497 F.2d 294
UNITED STATES of America, Plaintiff-Appellee,
James R. HOFFA and Calvin Kovens, Defendants-Appellants.
Nos. 73-1123, 73-1124.
United States Court of Appeals, Seventh Circuit.
Argued Sept. 14, 1973.
Decided May 17, 1974.
Harvey M. Silets, Theodore A. Sinars, Carl M. Walsh, Chicago, Ill., for defendants-appellants.
James R. Thompson, U.S. Atty., Martin B. Lowery, Asst. U.S. Atty., Chicago, Ill., for plaintiff-appellee.
Before CASTLE, Senior Circuit Judge, and PELL and SPRECHER, Circuit judges.
PELL, Circuit Judge.
Appellants, James Hoffa and Calvin Kovens, appeal from the district court's taxation of costs of prosecution to them. The appellants were convicted in 1964 of conspiracy and mail and wire fraud. They were sentenced to various terms of imprisonment and fined certain sums together with the costs of prosecution. Subsequent to sentencing, various appeals were taken. In 1972, within one year of the entry of the final order in the case, the Government filed a bill of costs.
Conceding that the taxation of costs is a matter of the district court's discretion, the appellants raise three issues on appeal: (1) whether the doctrine of laches prohibits the Government from presenting its bill of costs; (2) whether costs were properly assessed for Government witnesses who were subpoenaed but did not testify; (3) whether costs were properly assessed for Government witnesses at a post-appeal hearing.
The appellants first contend that since the Government presented its bill of costs more than eight years after the entry of judgment, the Government has been guilty of laches and should be estopped from collecting these costs at this time. The appellants note that the rules for imposition of costs in criminal cases are the same as in civil cases. Bozel v. United States, 139 F.2d 153, 157 (6th Cir. 1943), cert. denied, 321 U.S. 800, 64 S.Ct. 937, 88 L.Ed. 1087 (1944); 2 Wright, Federal Practice and Procedure: Criminal 528, at 432 (1969). All of the Federal Rules of Civil Procedure, including Rule 54(d) relating to costs, must be interpreted in light of Rule 1, which provides that the tules 'shall be construed to secure the just, speedy, and inexpensive determination of every action.' To permit the Government to recover its costs now, appellants argue, would violate the directive of Rule 1. In so arguing, the appellants rely on United States v. Pinto, 44 F.R.D. 357 (W.D.Mich.1968), in which a delay of almost four years in presenting a bill of costs was held to violate the provisions of Rule 1. As further evidence that the delay in the present case in unreasonable, the defendants point out that where local court rules have been adopted on the subject, the time limit for filing a bill of costs is typically 10 days. If 10 days is a reasonable period, appellants contend, eight years must surely be unreasonable.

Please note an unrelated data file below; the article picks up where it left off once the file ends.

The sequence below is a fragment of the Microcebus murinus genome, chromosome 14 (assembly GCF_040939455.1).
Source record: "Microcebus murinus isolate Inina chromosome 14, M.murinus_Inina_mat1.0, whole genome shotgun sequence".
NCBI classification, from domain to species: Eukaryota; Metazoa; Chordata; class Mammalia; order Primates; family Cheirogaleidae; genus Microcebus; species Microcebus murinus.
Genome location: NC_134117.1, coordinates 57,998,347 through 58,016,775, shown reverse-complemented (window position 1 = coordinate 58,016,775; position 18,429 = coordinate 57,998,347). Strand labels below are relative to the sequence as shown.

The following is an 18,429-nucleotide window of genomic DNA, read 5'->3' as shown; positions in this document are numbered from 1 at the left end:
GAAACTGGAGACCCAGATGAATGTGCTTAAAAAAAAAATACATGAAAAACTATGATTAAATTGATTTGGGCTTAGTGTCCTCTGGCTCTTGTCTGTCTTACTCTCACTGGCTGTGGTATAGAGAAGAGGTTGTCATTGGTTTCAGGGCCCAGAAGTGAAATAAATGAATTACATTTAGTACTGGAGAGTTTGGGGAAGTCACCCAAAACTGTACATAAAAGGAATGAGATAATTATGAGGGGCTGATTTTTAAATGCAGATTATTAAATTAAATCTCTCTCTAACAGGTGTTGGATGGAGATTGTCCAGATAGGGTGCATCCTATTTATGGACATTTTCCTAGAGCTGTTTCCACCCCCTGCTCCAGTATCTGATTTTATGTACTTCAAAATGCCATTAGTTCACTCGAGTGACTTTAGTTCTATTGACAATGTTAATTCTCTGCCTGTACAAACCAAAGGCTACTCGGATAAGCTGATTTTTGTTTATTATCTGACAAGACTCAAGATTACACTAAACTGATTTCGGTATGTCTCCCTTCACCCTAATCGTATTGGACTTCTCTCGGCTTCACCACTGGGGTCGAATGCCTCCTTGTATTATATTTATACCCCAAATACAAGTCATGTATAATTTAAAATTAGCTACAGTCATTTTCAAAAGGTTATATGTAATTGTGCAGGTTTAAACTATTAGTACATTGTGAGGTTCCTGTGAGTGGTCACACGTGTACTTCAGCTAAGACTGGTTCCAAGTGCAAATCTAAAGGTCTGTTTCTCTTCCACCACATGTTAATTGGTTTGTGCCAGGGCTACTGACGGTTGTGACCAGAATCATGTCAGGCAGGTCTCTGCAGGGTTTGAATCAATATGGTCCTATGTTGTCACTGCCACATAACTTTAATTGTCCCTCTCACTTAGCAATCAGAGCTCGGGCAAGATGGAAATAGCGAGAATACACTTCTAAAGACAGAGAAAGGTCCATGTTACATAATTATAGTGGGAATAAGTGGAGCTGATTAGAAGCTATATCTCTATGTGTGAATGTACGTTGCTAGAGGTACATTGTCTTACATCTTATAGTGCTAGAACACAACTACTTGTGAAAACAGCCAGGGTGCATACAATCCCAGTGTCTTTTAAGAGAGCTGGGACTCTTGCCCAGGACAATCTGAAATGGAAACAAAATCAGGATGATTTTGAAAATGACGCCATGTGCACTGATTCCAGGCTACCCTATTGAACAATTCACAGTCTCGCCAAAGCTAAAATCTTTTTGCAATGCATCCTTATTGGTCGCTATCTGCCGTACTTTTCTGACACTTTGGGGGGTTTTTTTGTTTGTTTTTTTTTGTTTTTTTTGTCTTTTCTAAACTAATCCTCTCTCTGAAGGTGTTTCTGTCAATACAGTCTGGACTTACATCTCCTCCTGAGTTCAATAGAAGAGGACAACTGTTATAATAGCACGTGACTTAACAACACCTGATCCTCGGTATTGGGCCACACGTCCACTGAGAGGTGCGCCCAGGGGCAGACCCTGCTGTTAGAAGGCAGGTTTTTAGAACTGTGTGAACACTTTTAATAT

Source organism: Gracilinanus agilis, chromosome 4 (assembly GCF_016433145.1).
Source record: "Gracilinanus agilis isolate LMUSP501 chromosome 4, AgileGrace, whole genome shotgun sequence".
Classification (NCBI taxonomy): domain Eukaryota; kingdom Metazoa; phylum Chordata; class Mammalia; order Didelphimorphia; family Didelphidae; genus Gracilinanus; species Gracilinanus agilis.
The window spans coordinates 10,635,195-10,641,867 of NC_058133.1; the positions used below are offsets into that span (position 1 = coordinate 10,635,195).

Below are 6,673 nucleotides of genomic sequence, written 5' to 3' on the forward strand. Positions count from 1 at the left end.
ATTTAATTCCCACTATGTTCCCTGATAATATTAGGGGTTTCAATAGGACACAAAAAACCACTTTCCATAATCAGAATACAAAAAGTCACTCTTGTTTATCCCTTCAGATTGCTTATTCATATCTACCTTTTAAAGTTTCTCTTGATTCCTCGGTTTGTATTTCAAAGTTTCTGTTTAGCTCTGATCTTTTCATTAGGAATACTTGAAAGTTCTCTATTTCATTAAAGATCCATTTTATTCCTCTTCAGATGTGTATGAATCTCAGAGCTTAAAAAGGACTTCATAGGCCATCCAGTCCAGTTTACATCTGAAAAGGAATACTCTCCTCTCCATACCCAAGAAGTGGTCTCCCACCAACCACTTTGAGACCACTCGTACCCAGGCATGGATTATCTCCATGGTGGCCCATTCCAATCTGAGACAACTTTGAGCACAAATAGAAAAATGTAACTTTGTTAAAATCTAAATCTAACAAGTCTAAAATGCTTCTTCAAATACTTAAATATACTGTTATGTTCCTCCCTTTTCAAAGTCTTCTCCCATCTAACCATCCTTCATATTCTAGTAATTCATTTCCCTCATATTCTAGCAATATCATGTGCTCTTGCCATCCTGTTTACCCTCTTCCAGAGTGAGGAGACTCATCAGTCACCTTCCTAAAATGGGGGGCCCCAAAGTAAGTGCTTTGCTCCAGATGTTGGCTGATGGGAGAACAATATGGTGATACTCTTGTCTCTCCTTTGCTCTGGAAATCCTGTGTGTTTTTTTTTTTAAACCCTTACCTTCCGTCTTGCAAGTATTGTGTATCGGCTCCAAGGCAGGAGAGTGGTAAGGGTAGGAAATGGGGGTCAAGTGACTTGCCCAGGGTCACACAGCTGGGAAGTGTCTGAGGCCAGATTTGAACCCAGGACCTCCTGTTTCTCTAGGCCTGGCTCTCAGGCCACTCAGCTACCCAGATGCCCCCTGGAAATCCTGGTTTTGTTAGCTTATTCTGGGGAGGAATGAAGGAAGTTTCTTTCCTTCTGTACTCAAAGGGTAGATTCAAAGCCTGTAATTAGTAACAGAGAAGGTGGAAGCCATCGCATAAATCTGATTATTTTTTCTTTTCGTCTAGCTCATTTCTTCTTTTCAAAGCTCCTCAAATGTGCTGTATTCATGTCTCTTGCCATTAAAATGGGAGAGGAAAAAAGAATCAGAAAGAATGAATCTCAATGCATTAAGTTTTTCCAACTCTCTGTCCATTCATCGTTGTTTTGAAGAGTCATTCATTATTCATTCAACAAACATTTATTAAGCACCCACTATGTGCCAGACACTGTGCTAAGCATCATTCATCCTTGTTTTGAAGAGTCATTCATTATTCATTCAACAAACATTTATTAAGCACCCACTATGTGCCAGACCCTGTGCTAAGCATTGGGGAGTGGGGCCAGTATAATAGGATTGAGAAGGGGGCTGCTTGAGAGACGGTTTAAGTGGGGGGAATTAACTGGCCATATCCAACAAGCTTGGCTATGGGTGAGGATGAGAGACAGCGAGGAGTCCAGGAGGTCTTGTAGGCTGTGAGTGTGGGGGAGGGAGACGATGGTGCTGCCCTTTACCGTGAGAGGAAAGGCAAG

Two factors cause us to find the defendants' contention of laches unpersuasive. First, during the eight years between the entry of judgment and the filing of the bill of costs, appellants pursued a series of appeals. United States v. Pinto is clearly distinguishable since in that case there was a simple consent judgment with no appeals following. Moreover, the Government did, in the present case, file its bill within one year of the entry of the final order. Second, there was no local rule relating to the time for filing a bill of costs in existence when the judgment was entered.1 The cases cited by appellant dealing with delay where there is such a local rule are, therefore, inapplicable to the situation before us. We are unwilling to declare that the mere fact of an excess of time over that specified in local reules in other jurisdictions is ipso facto unreasonable. In the absence of such a local rule, the circumstances of the particular case must be considered in determining whether the delay was reasonable. While eight years is obviously a long time, nevertheless-- in view of the complicated nature of the case, the series of appeals encompassing seven years, the fact that the bill was filed within one year after the final culmination of the case, the obvious situation that the costs were not going to be paid until every appellate avenue had been exhausted, and the absence of a local rule-- we are unable to say the delay violates Rule 1. Therefore, the district court did not abuse its discretion on taxing costs to appellants.